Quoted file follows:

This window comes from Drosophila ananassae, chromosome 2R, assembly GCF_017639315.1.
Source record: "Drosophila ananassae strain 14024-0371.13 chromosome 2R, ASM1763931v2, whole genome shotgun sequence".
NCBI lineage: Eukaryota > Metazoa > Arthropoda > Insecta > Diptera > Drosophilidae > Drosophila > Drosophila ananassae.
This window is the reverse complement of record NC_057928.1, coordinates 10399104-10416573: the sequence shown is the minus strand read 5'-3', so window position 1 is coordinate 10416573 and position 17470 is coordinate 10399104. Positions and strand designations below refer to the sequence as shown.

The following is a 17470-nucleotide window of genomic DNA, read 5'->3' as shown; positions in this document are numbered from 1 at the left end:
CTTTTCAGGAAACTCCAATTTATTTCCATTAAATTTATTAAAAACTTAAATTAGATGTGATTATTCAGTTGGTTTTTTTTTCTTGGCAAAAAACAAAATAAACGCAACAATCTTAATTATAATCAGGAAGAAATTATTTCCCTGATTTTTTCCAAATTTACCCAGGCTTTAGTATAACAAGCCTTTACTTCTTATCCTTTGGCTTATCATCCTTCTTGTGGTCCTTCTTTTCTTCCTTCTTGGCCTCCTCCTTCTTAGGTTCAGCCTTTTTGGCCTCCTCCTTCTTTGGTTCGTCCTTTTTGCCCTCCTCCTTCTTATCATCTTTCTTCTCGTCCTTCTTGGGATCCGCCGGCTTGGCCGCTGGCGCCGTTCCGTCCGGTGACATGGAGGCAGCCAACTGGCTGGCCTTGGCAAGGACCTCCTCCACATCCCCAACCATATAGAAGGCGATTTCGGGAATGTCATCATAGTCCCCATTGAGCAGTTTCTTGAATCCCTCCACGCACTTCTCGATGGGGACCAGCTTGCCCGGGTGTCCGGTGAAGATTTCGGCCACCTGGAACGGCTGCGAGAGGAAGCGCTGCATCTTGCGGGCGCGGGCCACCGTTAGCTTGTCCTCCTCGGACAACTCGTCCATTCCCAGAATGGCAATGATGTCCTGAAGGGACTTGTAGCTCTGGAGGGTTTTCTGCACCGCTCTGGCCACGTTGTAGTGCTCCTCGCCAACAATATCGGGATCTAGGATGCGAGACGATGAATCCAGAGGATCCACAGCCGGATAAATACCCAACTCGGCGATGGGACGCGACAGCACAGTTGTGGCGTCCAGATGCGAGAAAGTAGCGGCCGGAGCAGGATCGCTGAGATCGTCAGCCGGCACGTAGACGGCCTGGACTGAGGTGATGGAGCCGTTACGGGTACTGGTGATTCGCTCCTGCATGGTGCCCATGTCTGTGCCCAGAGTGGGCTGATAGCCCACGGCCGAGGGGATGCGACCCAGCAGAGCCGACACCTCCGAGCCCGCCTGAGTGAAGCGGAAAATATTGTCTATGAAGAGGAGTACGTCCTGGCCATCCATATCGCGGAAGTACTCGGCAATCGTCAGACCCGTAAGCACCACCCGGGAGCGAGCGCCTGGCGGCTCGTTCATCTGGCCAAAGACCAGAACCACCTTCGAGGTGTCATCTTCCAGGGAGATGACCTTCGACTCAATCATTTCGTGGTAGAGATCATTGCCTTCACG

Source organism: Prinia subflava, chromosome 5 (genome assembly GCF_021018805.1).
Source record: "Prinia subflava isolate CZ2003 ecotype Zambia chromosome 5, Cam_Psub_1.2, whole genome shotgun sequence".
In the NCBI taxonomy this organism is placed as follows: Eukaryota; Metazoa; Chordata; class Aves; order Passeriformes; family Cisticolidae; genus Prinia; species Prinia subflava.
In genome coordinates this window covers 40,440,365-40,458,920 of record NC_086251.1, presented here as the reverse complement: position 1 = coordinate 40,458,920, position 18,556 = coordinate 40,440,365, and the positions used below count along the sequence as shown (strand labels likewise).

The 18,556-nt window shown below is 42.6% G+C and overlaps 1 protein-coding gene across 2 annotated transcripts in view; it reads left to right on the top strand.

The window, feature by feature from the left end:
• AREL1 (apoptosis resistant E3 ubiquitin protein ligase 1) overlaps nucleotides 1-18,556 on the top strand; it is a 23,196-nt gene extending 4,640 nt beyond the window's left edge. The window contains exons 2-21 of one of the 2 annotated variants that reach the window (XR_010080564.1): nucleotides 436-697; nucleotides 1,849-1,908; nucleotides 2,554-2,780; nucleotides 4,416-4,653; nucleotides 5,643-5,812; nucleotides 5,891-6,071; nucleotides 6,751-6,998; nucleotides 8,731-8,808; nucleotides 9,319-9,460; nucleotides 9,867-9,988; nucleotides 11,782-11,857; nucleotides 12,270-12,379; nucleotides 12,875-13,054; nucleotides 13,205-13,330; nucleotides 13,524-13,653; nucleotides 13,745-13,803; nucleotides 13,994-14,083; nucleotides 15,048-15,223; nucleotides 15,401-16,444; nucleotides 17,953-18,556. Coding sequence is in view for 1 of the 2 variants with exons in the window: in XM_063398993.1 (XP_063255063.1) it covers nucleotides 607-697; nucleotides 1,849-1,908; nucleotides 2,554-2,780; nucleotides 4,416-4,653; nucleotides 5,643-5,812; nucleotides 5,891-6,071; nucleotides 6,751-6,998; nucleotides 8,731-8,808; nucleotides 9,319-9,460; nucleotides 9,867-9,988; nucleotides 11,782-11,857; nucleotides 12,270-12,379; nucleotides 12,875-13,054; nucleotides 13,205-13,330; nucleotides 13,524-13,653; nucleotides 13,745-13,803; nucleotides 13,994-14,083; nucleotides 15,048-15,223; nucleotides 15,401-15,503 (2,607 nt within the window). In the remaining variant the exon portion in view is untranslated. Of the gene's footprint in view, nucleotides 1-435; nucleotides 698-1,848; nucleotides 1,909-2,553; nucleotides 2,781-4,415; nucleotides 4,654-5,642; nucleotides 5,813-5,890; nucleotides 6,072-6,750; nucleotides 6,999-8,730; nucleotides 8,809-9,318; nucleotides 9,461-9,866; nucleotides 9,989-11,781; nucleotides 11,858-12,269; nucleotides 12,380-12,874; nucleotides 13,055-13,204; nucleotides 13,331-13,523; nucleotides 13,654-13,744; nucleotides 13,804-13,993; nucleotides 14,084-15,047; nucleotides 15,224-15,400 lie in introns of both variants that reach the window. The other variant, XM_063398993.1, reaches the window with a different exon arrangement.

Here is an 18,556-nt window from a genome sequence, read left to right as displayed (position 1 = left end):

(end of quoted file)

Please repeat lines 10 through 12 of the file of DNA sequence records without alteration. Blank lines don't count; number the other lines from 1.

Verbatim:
In genome coordinates this window covers 40,440,365-40,458,920 of record NC_086251.1, presented here as the reverse complement: position 1 = coordinate 40,458,920, position 18,556 = coordinate 40,440,365, and the positions used below count along the sequence as shown (strand labels likewise).

The 18,556-nt window shown below is 42.6% G+C and overlaps 1 protein-coding gene across 2 annotated transcripts in view; it reads left to right on the top strand.

The window, feature by feature from the left end: